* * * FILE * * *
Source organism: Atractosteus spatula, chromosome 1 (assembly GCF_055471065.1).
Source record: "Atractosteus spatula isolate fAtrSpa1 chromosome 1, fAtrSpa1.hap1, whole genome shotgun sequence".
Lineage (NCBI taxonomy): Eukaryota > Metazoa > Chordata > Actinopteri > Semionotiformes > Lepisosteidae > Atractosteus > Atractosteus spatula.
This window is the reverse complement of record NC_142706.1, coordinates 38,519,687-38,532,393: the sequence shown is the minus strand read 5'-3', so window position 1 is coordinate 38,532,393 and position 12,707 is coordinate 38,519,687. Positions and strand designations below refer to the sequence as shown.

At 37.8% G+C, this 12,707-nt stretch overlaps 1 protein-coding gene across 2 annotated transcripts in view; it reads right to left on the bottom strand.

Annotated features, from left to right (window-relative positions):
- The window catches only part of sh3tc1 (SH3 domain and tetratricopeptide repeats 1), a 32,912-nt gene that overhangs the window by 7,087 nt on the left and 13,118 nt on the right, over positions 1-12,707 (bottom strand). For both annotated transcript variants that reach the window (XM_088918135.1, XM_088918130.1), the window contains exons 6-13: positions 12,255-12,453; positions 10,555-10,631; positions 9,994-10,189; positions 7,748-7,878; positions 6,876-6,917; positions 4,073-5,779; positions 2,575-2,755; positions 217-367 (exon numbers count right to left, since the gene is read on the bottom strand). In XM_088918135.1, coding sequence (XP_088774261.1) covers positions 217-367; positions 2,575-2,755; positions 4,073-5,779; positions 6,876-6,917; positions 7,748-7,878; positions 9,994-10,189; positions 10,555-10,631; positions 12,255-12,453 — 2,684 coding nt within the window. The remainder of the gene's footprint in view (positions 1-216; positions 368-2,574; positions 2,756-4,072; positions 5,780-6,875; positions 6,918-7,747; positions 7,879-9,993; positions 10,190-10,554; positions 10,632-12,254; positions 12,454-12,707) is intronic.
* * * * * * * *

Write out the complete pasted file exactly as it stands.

Source organism: Atractosteus spatula, chromosome 1 (assembly GCF_055471065.1).
Source record: "Atractosteus spatula isolate fAtrSpa1 chromosome 1, fAtrSpa1.hap1, whole genome shotgun sequence".
Lineage (NCBI taxonomy): Eukaryota > Metazoa > Chordata > Actinopteri > Semionotiformes > Lepisosteidae > Atractosteus > Atractosteus spatula.
This window is the reverse complement of record NC_142706.1, coordinates 38,519,687-38,532,393: the sequence shown is the minus strand read 5'-3', so window position 1 is coordinate 38,532,393 and position 12,707 is coordinate 38,519,687. Positions and strand designations below refer to the sequence as shown.

At 37.8% G+C, this 12,707-nt stretch overlaps 1 protein-coding gene across 2 annotated transcripts in view; it reads right to left on the bottom strand.

Annotated features, from left to right (window-relative positions):
- The window catches only part of sh3tc1 (SH3 domain and tetratricopeptide repeats 1), a 32,912-nt gene that overhangs the window by 7,087 nt on the left and 13,118 nt on the right, over positions 1-12,707 (bottom strand). For both annotated transcript variants that reach the window (XM_088918135.1, XM_088918130.1), the window contains exons 6-13: positions 12,255-12,453; positions 10,555-10,631; positions 9,994-10,189; positions 7,748-7,878; positions 6,876-6,917; positions 4,073-5,779; positions 2,575-2,755; positions 217-367 (exon numbers count right to left, since the gene is read on the bottom strand). In XM_088918135.1, coding sequence (XP_088774261.1) covers positions 217-367; positions 2,575-2,755; positions 4,073-5,779; positions 6,876-6,917; positions 7,748-7,878; positions 9,994-10,189; positions 10,555-10,631; positions 12,255-12,453 — 2,684 coding nt within the window. The remainder of the gene's footprint in view (positions 1-216; positions 368-2,574; positions 2,756-4,072; positions 5,780-6,875; positions 6,918-7,747; positions 7,879-9,993; positions 10,190-10,554; positions 10,632-12,254; positions 12,454-12,707) is intronic.